I like reading old articles and studies about underprivileged students and college. The statistics motivate me to change their chances of going to college and bettering themselves.
In the study, the American Enterprise Institute, a nonprofit research organization, examined graduation rates for students who entered college in 1999, 2000 and 2001, and found that 51 percent of those identified as Hispanic earned bachelor’s degrees in six years or less, compared with 59 percent of white students.
The researchers also found that Hispanic students trailed their white peers no matter how selective the colleges’ admissions processes.
For example, at what the researchers considered the nation’s most competitive colleges — as a yardstick, they aggregated institutions using the same six categories as a popular guidebook, Barron’s Profiles of American Colleges — the institute calculated that nearly 83 percent of Hispanic students graduated, compared with 89 percent of white students. Among colleges identified as “less competitive,” the graduation rate for Hispanic students was 33.5 percent, compared with 40.5 percent for whites.
In some ways, the report, sponsored by the Bill and Melinda Gates Foundation, echoed a study prepared seven years ago by the Pew Hispanic Center. Using census data, it described how only 16 percent of Latino high school graduates earned a bachelor’s degree by age 29, compared with 37 percent of non-Hispanic whites and 21 percent of African-Americans.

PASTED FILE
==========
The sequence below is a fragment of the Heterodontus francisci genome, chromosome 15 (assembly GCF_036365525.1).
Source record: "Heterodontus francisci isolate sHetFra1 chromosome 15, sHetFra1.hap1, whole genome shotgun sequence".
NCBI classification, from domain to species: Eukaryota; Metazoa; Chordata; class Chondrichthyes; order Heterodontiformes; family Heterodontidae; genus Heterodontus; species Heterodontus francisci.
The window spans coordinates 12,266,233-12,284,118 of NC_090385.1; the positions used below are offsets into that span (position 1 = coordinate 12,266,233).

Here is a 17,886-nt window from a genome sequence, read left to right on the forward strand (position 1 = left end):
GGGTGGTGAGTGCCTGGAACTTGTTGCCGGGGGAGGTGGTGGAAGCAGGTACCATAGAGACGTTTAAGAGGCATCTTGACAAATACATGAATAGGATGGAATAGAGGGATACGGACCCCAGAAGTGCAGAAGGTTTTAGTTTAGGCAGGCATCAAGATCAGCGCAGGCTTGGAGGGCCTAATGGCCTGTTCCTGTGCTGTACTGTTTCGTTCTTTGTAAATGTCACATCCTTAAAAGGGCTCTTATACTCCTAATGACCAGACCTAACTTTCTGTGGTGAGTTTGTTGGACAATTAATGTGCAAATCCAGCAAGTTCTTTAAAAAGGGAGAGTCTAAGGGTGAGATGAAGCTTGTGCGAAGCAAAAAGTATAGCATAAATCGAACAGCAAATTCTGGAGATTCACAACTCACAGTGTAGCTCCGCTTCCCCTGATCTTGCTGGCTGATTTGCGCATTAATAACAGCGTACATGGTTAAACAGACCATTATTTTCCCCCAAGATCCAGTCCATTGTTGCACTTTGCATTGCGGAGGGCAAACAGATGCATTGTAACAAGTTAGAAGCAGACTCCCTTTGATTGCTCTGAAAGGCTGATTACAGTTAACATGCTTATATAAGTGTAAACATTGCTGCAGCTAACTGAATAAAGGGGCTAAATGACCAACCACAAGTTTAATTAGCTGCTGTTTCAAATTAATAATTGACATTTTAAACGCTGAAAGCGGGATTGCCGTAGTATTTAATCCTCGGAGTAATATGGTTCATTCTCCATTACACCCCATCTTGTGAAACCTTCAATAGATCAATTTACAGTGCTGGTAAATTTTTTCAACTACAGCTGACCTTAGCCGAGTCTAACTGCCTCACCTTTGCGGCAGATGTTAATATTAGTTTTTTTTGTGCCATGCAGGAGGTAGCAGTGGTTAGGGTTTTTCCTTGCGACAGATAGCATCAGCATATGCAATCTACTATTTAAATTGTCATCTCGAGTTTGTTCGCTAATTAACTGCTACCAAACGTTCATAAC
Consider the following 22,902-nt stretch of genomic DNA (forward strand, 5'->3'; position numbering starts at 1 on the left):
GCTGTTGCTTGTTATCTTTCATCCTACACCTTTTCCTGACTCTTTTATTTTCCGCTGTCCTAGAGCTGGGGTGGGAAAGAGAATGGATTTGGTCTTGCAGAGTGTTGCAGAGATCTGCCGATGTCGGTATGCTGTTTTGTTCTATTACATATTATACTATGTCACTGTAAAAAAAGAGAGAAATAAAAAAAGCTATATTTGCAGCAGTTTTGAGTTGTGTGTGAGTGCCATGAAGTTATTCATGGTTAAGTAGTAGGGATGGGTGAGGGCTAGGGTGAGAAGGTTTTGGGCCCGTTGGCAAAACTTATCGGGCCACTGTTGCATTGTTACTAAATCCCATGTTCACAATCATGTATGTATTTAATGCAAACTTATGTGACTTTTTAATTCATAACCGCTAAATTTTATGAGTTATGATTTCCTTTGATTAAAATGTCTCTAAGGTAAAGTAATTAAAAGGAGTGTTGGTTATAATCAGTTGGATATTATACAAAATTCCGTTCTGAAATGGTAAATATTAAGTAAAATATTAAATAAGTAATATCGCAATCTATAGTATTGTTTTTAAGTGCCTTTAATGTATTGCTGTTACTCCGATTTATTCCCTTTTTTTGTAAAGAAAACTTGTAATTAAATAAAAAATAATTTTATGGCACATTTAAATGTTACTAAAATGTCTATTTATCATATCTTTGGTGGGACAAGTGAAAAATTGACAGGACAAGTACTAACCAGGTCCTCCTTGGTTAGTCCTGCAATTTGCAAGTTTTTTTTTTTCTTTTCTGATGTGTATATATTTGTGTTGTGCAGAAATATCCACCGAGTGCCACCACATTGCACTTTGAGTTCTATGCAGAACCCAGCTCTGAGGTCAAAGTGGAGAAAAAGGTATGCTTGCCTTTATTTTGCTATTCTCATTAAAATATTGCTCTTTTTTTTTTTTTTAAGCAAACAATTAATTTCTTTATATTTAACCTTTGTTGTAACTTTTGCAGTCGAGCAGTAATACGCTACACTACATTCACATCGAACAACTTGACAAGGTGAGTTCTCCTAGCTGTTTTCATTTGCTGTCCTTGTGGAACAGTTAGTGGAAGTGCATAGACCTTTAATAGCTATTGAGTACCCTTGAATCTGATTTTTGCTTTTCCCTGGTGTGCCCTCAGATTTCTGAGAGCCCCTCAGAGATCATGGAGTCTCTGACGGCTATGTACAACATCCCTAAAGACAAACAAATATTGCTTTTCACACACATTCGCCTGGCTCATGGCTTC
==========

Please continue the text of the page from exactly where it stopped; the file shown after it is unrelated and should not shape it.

Like their counterparts at Pew, the American Enterprise Institute scholars found barriers of language and culture as impeding students from Hispanic backgrounds. The institute’s researchers specifically noted that such students’ “familial and social ties to home are particularly strong,” and that university administrators sometimes described white students as “better prepared academically and financially for college.”
But in a statement, Andrew P. Kelly, one of the lead authors, said, “This data shows quite clearly that colleges and universities cannot place all of the blame on students for failing to graduate.” (The researchers note one caveat: the federal data does not account for students who change colleges and then graduate.)
The authors cast their research as a cautionary tale for President Obama, who, they note, “has called for the United States to reclaim its position as the nation with the highest concentration of adults with post-secondary degrees in the world.”
“Given the changing demographics of the United States,” the researchers write, “this target cannot be achieved without increasing the rate at which Hispanic students obtain a college degree.” (In employing the designation “Hispanic,” the researchers note they are following the lead of both the National Center for Education Statistics and the Census Bureau, from which they drew their raw data. The center defines Hispanic as people of Mexican, Puerto Rican, Cuban, Central American, South American or other Spanish culture or origin, regardless of race.)
The study recommended that colleges adopt an “institution-wide commitment to insuring that all their students graduate,” that college counselors and others disseminate “information about schools that have a successful track record with Hispanic students” and that the government tie aid to colleges “more closely to how well schools serve their students, not simply how many students they enroll.”